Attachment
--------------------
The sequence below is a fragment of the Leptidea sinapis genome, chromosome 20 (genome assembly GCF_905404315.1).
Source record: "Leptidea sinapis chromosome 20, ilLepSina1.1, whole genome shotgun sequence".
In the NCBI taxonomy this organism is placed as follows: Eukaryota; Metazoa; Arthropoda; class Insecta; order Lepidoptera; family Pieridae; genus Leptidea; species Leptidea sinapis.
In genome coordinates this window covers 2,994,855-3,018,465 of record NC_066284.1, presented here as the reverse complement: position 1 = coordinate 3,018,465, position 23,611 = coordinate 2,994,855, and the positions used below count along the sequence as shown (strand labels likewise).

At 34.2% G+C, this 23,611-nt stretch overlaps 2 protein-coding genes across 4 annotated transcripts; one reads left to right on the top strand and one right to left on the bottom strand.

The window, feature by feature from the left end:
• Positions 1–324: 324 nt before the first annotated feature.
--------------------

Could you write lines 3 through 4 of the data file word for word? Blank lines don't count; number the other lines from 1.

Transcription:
In the NCBI taxonomy this organism is placed as follows: Eukaryota; Metazoa; Arthropoda; class Insecta; order Lepidoptera; family Pieridae; genus Leptidea; species Leptidea sinapis.
In genome coordinates this window covers 2,994,855-3,018,465 of record NC_066284.1, presented here as the reverse complement: position 1 = coordinate 3,018,465, position 23,611 = coordinate 2,994,855, and the positions used below count along the sequence as shown (strand labels likewise).